Asee peer logo

Technologies Of Nanotechnology

Download Paper |

Conference

2008 Annual Conference & Exposition

Location

Pittsburgh, Pennsylvania

Publication Date

June 22, 2008

Start Date

June 22, 2008

End Date

June 25, 2008

ISSN

2153-5965

Conference Session

Electrical ET Curriculum and Projects

Tagged Division

Engineering Technology

Page Count

6

Page Numbers

13.1186.1 - 13.1186.6

Permanent URL

https://peer.asee.org/3743

Download Count

22

Request a correction

Paper Authors

biography

Helen McNally Purdue University, West Lafayette

visit author page

Dr. McNally is an assistant Professor or Electrical and Computer Engineering Technology at Purdue University. She is a member of the Birck Nanotechnology Center and the Bindley Bioscience Center (BBC) at Purdus Discovery Park. Dr. McNally currently directs the BBC Biological Atomic Force Microscopy (BioAFM) Facility.
Dr. McNally’s research interests involve the development and integration of scanning probe technologies for fluid applications. She is currently developing BioAFM short courses and courses in nano and bio technology at the graduate and undergraduate levels. Her interest also includes outreach and curriculum development for K-12.

visit author page

Download Paper |

Abstract
NOTE: The first page of text has been automatically extracted and included below in lieu of an abstract

Technologies of Nanotechnology Introduction

A new course in the Department of Electrical and Computer Engineering Technology (ECET) which introduced our students to the emerging field of nanotechnology is discussed. As an interdisciplinary field, nanotechnology provides an interesting challenge for instruction at the undergraduate level. This course focuses on the technologies of nanotechnologies, with particular emphasis on the electrical components. It also covers the development of nanoelectronics and the electrical characterization of nanomaterials. Guest speakers in the fields on nanophotonics and nanomedical systems introduced these commercial applications and the electronic contributions of each were reviewed. The ethics of nanotechnology was also discussed. This course challenged the students to think on a new level and develop their skills in communications, teamwork and life long learning. Laboratory exercises were conducted in our new Scanning Probe Microscopy Laboratory within ECET as well as the Birck Nanotechnology Center (BNC). Hand-on experience included atomic force microscopy and use of the NanoHub simulations. This course represents a new direction in engineering education with many ideas and challenges to consider.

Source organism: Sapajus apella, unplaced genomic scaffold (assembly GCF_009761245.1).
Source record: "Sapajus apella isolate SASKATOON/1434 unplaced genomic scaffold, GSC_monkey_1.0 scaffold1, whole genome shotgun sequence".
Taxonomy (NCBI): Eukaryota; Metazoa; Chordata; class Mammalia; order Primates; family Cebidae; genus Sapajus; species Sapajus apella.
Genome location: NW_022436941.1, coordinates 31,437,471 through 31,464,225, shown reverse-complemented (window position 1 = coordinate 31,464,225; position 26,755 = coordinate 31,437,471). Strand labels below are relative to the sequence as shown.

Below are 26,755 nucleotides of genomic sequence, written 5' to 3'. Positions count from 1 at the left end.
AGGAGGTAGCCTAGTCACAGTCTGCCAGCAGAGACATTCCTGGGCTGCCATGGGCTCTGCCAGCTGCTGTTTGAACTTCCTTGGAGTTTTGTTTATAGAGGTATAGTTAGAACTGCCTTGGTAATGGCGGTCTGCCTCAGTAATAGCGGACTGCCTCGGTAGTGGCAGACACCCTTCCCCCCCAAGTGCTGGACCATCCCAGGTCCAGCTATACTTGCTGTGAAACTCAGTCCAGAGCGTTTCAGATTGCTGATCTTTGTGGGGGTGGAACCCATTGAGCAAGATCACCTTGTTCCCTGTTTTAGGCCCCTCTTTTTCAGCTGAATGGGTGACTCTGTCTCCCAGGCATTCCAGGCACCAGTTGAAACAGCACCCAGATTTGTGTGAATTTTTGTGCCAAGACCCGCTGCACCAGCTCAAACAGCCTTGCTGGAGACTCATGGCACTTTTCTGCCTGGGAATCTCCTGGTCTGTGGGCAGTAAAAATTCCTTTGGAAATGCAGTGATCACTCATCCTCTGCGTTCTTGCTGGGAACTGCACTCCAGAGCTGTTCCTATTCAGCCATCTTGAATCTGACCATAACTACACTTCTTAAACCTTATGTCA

Course Design

As an emerging field with tremendous opportunity, nanotechnology offers a new frontier for education at the undergraduate level. Simply trying to identify where nanotechnology should be offered in the curricula is a significant area of study1. In the Department of Electrical and Computer Engineering, we chose to begin with an individual course centered on the technologies of nanotechnology. Introduction to Nanotechnology is a junior/senior year elective being offered for the first time during the spring 2008 semester. Two classes of 75minutes and a two hour lab are required per week for this three credit course. Freshman biology, chemistry or physics or approval of the instructor were the prerequisites. The syllabus was relatively minimal; attendance was assumed due to interest, professional conducted was expected of all and project/laboratory assignments were to be made throughout the semester. A text was not required. A tentative grading system was provided but the instructor reserved the right to make adjustments as the course developed. This approach was adopted from Singham2 “to model the exhilaration of the life of the mind” rather than to stifle innovation through a “rigid rule-infested, watertight syllabus.” Opinions of senior ECET faculty were elicited to insure our students could handle the challenge.

The tentative course schedule is presented in figure 1. The laboratory exercise occurred between the two lectures each week and the schedule was designed for this. The course was designed in the following sections: introduction, electrical, tools, materials, applications and others or miscellaneous. The first two week were devoted to providing the students an introduction to the course and nanotechnology as well as bring them all “up to speed” on the basics required to understand nanotechnology (i.e. chemistry, physics and biology.) As this course was offered in an ECET department, a second concentration was on the electrical components, materials and measurements involved in nanotechnology. Some of these ideas were presented during the third week, but also sprinkled throughout the rest of the semester as various subjects were studied.

McNally, H. (2008, June), Technologies Of Nanotechnology Paper presented at 2008 Annual Conference & Exposition, Pittsburgh, Pennsylvania. https://peer.asee.org/3743

ASEE holds the copyright on this document. It may be read by the public free of charge. Authors may archive their work on personal websites or in institutional repositories with the following citation: © 2008 American Society for Engineering Education. Other scholars may excerpt or quote from these materials with the same citation. When excerpting or quoting from Conference Proceedings, authors should, in addition to noting the ASEE copyright, list all the original authors and their institutions and name the host city of the conference. - Last updated April 1, 2015